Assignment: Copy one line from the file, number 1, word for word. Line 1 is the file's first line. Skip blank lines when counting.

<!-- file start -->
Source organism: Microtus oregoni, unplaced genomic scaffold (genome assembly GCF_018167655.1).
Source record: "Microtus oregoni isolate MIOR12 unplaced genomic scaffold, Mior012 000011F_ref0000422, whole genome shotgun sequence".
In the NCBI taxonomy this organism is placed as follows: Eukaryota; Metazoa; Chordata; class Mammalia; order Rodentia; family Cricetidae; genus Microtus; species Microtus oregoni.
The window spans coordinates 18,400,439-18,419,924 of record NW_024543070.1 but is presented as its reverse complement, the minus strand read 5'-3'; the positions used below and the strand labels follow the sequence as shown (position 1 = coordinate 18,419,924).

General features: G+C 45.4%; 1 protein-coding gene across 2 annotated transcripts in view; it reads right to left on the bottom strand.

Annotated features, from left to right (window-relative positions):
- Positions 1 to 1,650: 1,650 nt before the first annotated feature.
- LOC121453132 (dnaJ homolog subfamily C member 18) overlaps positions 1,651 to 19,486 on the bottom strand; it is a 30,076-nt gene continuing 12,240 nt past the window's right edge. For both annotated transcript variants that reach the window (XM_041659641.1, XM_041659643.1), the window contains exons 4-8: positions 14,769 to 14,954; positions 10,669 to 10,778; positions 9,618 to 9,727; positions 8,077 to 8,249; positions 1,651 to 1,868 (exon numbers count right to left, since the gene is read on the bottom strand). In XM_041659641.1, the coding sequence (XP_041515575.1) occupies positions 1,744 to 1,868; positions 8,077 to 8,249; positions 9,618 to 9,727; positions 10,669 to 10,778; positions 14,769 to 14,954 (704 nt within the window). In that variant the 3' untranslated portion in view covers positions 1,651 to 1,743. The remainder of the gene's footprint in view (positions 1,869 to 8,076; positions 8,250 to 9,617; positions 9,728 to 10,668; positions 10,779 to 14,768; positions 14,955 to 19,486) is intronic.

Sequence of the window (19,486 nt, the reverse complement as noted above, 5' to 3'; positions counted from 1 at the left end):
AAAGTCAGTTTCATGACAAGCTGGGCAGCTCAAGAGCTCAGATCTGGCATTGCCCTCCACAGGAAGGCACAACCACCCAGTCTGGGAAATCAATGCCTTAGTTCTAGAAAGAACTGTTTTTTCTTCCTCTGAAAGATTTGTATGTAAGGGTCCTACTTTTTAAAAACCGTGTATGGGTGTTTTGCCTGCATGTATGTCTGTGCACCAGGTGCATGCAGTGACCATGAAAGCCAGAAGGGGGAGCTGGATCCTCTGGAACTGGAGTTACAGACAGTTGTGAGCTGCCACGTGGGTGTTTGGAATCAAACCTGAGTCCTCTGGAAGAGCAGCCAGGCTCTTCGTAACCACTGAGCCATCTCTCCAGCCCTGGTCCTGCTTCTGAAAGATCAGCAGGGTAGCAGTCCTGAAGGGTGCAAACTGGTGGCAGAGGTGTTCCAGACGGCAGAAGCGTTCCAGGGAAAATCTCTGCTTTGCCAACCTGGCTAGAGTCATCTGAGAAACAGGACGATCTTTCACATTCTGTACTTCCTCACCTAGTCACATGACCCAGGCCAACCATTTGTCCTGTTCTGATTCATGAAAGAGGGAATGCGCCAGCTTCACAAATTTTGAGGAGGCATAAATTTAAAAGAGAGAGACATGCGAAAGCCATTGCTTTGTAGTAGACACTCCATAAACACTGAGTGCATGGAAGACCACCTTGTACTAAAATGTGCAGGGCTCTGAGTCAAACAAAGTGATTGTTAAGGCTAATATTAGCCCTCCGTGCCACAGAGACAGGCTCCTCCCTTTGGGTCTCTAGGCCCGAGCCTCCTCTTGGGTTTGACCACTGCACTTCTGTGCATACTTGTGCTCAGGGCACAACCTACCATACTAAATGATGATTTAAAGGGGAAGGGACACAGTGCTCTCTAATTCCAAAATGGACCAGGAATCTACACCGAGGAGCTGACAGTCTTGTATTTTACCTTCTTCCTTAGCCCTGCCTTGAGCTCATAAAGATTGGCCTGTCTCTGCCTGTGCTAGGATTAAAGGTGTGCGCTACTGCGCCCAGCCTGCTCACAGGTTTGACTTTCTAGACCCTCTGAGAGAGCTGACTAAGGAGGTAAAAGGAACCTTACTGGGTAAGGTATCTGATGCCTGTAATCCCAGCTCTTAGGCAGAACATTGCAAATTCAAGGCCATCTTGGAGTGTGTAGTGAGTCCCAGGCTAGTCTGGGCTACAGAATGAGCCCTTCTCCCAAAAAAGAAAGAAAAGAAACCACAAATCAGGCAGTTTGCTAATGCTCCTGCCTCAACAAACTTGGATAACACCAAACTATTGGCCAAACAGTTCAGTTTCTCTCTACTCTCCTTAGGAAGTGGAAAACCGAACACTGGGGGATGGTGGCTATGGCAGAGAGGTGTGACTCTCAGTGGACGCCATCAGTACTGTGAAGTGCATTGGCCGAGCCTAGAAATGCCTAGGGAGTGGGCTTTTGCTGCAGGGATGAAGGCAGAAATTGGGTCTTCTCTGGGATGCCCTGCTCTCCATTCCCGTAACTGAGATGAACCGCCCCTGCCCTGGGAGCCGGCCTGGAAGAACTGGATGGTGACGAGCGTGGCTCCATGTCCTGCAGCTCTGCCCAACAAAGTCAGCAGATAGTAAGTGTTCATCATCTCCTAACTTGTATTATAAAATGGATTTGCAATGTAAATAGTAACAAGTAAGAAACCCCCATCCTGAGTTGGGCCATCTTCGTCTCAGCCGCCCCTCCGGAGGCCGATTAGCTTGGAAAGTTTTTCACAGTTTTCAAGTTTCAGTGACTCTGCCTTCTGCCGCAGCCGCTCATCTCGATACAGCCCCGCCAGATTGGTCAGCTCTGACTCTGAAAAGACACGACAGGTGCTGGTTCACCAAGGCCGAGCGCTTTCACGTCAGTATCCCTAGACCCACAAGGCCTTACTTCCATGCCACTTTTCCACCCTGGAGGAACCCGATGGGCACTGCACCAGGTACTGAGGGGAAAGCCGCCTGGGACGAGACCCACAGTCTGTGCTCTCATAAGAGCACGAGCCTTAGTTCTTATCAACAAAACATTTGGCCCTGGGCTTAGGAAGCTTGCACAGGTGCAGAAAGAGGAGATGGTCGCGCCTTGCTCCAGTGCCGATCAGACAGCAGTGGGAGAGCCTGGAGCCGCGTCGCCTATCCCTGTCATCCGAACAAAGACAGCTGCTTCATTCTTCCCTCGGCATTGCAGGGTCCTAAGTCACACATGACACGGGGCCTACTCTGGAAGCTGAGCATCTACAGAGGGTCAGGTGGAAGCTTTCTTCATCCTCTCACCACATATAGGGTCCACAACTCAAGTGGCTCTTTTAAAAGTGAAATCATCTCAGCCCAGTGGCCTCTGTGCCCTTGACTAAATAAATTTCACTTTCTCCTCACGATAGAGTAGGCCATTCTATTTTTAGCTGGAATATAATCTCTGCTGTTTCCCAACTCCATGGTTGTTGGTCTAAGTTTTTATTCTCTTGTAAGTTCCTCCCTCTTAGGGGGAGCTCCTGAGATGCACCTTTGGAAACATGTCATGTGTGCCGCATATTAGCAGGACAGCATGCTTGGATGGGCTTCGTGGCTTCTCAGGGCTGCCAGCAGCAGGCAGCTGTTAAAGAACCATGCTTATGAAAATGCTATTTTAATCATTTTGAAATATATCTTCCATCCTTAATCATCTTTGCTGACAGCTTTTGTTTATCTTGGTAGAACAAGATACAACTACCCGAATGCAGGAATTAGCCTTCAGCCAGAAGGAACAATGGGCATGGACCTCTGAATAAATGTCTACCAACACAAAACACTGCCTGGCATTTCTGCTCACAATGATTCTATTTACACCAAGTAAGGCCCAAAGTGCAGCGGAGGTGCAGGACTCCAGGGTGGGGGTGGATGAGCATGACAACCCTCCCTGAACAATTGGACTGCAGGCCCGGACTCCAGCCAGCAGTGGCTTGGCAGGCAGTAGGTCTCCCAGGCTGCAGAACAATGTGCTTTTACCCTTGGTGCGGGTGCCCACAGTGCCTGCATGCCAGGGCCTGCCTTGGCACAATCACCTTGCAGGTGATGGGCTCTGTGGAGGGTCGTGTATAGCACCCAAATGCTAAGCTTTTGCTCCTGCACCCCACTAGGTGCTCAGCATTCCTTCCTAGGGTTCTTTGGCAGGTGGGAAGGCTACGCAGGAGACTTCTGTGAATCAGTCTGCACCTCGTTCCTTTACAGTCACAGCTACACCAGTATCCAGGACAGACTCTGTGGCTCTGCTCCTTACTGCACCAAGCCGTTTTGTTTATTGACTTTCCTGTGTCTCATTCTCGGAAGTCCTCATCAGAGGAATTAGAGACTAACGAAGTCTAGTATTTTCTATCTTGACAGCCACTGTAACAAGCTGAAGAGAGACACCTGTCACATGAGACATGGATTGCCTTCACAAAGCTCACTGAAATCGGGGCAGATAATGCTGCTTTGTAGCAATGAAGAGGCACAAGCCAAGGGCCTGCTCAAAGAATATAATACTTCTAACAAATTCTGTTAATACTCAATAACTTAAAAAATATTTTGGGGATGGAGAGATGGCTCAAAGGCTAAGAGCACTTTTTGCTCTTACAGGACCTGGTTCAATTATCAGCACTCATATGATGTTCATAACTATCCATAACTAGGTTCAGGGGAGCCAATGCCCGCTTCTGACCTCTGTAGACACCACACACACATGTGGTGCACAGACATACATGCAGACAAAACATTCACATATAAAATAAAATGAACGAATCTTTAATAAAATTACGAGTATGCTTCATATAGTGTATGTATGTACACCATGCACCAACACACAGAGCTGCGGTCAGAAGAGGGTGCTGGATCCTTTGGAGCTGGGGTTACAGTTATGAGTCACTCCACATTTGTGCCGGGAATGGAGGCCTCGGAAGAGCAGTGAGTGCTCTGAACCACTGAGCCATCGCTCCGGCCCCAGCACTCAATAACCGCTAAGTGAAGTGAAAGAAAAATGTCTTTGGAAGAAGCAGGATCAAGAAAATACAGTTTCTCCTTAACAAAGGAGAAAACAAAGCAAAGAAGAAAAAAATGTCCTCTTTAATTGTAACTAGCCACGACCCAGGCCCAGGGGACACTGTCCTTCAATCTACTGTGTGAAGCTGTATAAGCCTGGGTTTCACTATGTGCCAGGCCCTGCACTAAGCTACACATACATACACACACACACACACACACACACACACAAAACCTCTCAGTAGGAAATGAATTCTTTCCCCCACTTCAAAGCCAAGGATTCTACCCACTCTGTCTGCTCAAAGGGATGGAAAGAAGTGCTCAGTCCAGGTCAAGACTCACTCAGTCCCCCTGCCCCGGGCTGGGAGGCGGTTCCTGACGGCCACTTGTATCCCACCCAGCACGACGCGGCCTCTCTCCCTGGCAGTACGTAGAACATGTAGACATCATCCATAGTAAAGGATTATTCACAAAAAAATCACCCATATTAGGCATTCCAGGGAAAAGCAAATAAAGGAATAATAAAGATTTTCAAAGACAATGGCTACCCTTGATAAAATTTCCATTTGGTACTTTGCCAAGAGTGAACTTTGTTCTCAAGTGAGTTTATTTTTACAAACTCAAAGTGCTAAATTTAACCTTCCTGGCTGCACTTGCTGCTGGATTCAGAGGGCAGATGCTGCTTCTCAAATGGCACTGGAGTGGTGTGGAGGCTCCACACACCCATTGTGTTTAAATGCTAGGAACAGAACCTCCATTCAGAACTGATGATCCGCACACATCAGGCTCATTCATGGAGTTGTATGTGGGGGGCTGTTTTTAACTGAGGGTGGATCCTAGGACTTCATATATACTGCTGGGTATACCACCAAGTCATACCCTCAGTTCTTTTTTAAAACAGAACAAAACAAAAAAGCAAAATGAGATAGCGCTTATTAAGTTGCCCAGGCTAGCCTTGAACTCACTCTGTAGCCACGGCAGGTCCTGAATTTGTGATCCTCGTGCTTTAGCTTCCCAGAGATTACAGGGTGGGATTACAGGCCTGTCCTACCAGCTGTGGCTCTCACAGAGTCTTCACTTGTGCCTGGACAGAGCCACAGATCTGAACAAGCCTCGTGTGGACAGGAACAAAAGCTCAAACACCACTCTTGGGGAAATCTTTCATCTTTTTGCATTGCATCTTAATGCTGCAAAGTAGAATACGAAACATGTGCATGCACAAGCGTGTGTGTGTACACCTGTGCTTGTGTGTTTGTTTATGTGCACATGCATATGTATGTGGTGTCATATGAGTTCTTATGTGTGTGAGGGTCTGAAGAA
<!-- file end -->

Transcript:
Source organism: Microtus oregoni, unplaced genomic scaffold (genome assembly GCF_018167655.1).